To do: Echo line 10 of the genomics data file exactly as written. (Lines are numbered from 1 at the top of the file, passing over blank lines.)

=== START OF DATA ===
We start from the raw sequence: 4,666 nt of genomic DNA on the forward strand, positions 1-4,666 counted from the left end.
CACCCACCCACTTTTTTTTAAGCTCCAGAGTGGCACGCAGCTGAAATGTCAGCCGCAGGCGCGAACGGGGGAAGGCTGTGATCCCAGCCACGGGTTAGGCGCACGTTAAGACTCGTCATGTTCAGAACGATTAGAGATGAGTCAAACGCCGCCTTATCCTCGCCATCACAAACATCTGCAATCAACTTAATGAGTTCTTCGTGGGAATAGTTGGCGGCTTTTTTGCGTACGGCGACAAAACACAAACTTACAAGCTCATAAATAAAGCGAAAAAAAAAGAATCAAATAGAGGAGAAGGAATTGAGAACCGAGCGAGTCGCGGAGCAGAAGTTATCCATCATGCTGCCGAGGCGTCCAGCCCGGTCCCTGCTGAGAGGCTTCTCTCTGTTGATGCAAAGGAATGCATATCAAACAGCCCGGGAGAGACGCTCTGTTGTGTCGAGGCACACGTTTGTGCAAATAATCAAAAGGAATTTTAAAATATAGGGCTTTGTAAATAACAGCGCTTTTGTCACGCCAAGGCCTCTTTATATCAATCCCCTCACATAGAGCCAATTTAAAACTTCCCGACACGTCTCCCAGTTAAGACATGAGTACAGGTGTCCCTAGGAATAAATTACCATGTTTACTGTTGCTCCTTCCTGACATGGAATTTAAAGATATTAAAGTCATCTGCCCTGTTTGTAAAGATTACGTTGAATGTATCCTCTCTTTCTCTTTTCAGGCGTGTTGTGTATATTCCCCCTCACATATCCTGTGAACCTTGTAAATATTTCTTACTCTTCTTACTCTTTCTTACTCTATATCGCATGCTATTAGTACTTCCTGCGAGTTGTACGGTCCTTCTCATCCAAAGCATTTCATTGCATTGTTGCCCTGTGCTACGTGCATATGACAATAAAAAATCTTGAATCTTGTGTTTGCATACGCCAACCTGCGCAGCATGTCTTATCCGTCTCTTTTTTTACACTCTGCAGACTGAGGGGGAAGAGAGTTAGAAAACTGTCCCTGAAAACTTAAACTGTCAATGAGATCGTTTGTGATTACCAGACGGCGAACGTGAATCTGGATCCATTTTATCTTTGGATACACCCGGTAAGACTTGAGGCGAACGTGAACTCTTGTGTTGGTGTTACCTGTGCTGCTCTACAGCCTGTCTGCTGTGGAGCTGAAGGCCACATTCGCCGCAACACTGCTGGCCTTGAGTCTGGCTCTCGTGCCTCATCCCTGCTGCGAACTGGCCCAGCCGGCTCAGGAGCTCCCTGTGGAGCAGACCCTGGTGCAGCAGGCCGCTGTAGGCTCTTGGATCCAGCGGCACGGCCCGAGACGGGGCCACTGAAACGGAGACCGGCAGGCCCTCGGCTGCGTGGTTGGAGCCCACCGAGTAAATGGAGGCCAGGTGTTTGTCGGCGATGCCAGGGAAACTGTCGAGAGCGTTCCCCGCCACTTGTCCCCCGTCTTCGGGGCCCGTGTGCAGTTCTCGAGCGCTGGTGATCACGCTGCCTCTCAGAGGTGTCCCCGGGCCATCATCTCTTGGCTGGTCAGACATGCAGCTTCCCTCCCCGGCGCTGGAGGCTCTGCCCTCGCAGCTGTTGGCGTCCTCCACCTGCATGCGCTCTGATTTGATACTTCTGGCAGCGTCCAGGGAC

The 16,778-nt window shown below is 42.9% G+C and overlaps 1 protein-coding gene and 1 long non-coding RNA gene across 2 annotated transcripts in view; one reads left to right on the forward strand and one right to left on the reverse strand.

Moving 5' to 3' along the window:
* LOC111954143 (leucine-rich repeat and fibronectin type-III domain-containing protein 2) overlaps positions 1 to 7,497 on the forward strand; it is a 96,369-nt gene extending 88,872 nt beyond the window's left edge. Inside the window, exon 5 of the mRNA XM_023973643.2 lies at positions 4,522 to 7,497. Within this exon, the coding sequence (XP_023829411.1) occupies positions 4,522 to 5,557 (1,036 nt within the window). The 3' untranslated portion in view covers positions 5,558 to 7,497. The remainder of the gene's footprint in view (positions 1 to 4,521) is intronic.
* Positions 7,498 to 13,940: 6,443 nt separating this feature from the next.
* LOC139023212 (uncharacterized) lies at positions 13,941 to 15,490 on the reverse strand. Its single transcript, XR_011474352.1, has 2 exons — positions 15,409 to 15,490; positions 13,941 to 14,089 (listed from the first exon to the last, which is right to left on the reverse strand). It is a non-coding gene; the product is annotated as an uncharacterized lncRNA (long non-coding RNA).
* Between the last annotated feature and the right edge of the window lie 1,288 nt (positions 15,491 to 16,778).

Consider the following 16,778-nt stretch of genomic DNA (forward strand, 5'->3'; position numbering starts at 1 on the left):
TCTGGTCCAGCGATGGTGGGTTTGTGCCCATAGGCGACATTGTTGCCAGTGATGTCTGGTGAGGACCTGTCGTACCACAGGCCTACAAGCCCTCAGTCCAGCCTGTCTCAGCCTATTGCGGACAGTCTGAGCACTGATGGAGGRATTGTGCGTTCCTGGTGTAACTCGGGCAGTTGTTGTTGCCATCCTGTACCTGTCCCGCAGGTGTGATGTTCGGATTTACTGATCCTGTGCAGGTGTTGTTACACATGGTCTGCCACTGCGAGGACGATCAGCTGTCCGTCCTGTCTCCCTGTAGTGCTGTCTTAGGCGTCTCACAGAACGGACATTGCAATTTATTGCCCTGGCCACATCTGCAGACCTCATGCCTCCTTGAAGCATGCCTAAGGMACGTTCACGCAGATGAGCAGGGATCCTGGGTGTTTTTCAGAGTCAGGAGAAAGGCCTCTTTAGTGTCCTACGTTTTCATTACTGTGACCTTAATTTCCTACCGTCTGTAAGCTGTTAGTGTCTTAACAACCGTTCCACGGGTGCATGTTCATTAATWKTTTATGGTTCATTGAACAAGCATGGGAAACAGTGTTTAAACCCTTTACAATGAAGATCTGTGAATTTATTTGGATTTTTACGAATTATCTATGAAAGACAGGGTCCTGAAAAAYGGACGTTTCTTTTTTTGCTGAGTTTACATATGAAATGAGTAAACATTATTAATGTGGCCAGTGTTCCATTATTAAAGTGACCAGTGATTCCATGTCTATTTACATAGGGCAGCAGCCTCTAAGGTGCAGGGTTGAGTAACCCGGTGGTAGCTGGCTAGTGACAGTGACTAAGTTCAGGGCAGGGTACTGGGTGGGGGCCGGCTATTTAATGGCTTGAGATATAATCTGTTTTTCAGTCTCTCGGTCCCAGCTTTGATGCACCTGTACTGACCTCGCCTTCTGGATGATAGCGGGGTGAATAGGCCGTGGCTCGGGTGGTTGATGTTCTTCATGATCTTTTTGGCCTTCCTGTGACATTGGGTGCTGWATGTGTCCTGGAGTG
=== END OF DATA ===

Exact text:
TCTGGTCCAGCGATGGTGGGTTTGTGCCCATAGGCGACATTGTTGCCAGTGATGTCTGGTGAGGACCTGTCGTACCACAGGCCTACAAGCCCTCAGTCCAGCCTGTCTCAGCCTATTGCGGACAGTCTGAGCACTGATGGAGGRATTGTGCGTTCCTGGTGTAACTCGGGCAGTTGTTGTTGCCATCCTGTACCTGTCCCGCAGGTGTGATGTTCGGATTTACTGATCCTGTGCAGGTGTTGTTACACATGGTCTGCCACTGCGAGGACGATCAGCTGTCCGTCCTGTCTCCCTGTAGTGCTGTCTTAGGCGTCTCACAGAACGGACATTGCAATTTATTGCCCTGGCCACATCTGCAGACCTCATGCCTCCTTGAAGCATGCCTAAGGMACGTTCACGCAGATGAGCAGGGATCCTGGGTGTTTTTCAGAGTCAGGAGAAAGGCCTCTTTAGTGTCCTACGTTTTCATTACTGTGACCTTAATTTCCTACCGTCTGTAAGCTGTTAGTGTCTTAACAACCGTTCCACGGGTGCATGTTCATTAATWKTTTATGGTTCATTGAACAAGCATGGGAAACAGTGTTTAAACCCTTTACAATGAAGATCTGTGAATTTATTTGGATTTTTACGAATTATCTATGAAAGACAGGGTCCTGAAAAAYGGACGTTTCTTTTTTTGCTGAGTTTACATATGAAATGAGTAAACATTATTAATGTGGCCAGTGTTCCATTATTAAAGTGACCAGTGATTCCATGTCTATTTACATAGGGCAGCAGCCTCTAAGGTGCAGGGTTGAGTAACCCGGTGGTAGCTGGCTAGTGACAGTGACTAAGTTCAGGGCAGGGTACTGGGTGGGGGCCGGCTATTTAATGGCTTGAGATATAATCTGTTTTTCAGTCTCTCGGTCCCAGCTTTGATGCACCTGTACTGACCTCGCCTTCTGGATGATAGCGGGGTGAATAGGCCGTGGCTCGGGTGGTTGATGTTCTTCATGATCTTTTTGGCCTTCCTGTGACATTGGGTGCTGWATGTGTCCTGGAGTG